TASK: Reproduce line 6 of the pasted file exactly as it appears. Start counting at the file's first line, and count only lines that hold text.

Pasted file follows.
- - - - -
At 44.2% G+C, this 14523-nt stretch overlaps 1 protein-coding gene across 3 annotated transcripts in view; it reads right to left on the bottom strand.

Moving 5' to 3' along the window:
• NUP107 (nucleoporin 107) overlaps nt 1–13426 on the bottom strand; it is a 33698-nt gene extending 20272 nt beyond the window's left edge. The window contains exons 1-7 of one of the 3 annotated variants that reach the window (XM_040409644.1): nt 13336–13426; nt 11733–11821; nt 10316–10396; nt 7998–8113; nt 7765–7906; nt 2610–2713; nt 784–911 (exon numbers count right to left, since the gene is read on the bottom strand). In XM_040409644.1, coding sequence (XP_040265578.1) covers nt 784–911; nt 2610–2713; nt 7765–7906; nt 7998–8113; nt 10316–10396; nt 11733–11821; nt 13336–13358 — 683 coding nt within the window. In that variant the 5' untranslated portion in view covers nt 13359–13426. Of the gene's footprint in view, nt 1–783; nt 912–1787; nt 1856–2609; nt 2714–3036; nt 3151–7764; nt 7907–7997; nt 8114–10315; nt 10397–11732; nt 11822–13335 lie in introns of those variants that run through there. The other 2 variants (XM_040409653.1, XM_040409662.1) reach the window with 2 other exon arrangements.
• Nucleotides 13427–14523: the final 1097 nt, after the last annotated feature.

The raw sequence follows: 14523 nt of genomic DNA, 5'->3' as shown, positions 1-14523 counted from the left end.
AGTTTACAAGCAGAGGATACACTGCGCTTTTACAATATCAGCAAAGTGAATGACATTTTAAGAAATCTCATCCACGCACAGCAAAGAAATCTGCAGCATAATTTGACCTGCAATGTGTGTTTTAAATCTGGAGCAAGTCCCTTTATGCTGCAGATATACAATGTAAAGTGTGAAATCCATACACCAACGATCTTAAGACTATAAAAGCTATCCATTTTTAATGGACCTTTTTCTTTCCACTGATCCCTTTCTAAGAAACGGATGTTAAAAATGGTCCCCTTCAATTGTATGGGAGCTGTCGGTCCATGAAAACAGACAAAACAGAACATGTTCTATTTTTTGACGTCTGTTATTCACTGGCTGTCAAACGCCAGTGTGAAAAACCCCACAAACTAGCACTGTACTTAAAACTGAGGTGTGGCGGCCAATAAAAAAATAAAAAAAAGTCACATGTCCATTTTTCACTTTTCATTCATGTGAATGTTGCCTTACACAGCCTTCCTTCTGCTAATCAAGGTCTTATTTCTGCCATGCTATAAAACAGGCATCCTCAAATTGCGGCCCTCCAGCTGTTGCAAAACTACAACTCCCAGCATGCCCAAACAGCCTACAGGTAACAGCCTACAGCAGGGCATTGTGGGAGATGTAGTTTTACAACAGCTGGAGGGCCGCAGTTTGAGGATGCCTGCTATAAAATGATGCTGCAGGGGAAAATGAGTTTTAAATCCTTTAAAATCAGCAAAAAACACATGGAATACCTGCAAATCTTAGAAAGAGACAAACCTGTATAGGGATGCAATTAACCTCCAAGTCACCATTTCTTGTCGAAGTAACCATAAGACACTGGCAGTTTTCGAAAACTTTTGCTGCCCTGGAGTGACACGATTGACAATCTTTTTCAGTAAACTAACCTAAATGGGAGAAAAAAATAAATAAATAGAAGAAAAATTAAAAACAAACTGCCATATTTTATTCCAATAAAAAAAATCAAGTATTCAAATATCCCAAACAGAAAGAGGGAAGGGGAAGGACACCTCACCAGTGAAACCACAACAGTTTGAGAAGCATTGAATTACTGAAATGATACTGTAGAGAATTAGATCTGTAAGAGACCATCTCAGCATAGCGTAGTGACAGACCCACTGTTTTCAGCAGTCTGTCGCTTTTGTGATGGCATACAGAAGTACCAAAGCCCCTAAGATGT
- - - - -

AGTTTACAAGCAGAGGATACACTGCGCTTTTACAATATCAGCAAAGTGAATGACATTTTAAGAAATCTCATCCACGCACAGCAAAGAAATCTGCAGCATAATTTGACCTGCAATGTGTGTTTTAAATCTGGAGCAAGTCCCTTTATGCTGCAGATATACAATGTAAAGTGTGAAATCCATACACCAACGATCTTAAGACTATAAAAGCTATCCATTTTTAATGGACCTTTTTCTTTCCACTGATCCCTTTCTAAGAAACGGATGTTAAAAATGGTCCCCTTCAATTGTATGGGAGCTGTCGGTCCATGAAAACAGACAAAACAGAACATGTTCTATTTTTTGACGTCTGTTATTCACTGGCTGTCAAACGCCAGTGTGAAAAACCCCACAAACTAGCACTGTACTTAAAACTGAGGTGTGGCGGCCAATAAAAAAATAAAAAAAAGTCACATGTCCATTTTTCACTTTTCATTCATGTGAATGTTGCCTTACACAGCCTTCCTTCTGCTAATCAAGGTCTTATTTCTGCCATGCTATAAAACAGGCATCCTCAAATTGCGGCCCTCCAGCTGTTGCAAAACTACAACTCCCAGCATGCCCAAACAGCCTACAGGTAACAGCCTACAGCAGGGCATTGTGGGAGATGTAGTTTTACAACAGCTGGAGGGCCGCAGTTTGAGGATGCCTGCTATAAAATGATGCTGCAGGGGAAAATGAGTTTTAAATCCTTTAAAATCAGCAAAAAACACATGGAATACCTGCAAATCTTAGAAAGAGACAAACCTGTATAGGGATGCAATTAACCTCCAAGTCACCATTTCTTGTCGAAGTAACCATAAGACACTGGCAGTTTTCGAAAACTTTTGCTGCCCTGGAGTGACACGATTGACAATCTTTTTCAGTAAACTAACCTAAATGGGAGAAAAAAATAAATAAATAGAAGAAAAATTAAAAACAAACTGCCATATTTTATTCCAATAAAAAAAATCAAGTATTCAAATATCCCAAACAGAAAGAGGGAAGGGGAAGGACACCTCACCAGTGAAACCACAACAGTTTGAGAAGCATTGAATTACTGAAATGATACTGTAGAGAATTAGATCTGTAAGAGACCATCTCAGCATAGCGTAGTGACAGACCCACTGTTTTCAGCAGTCTGTCGCTTTTGTGATGGCATACAGAAGTACCAAAGCCCCTAAGATGT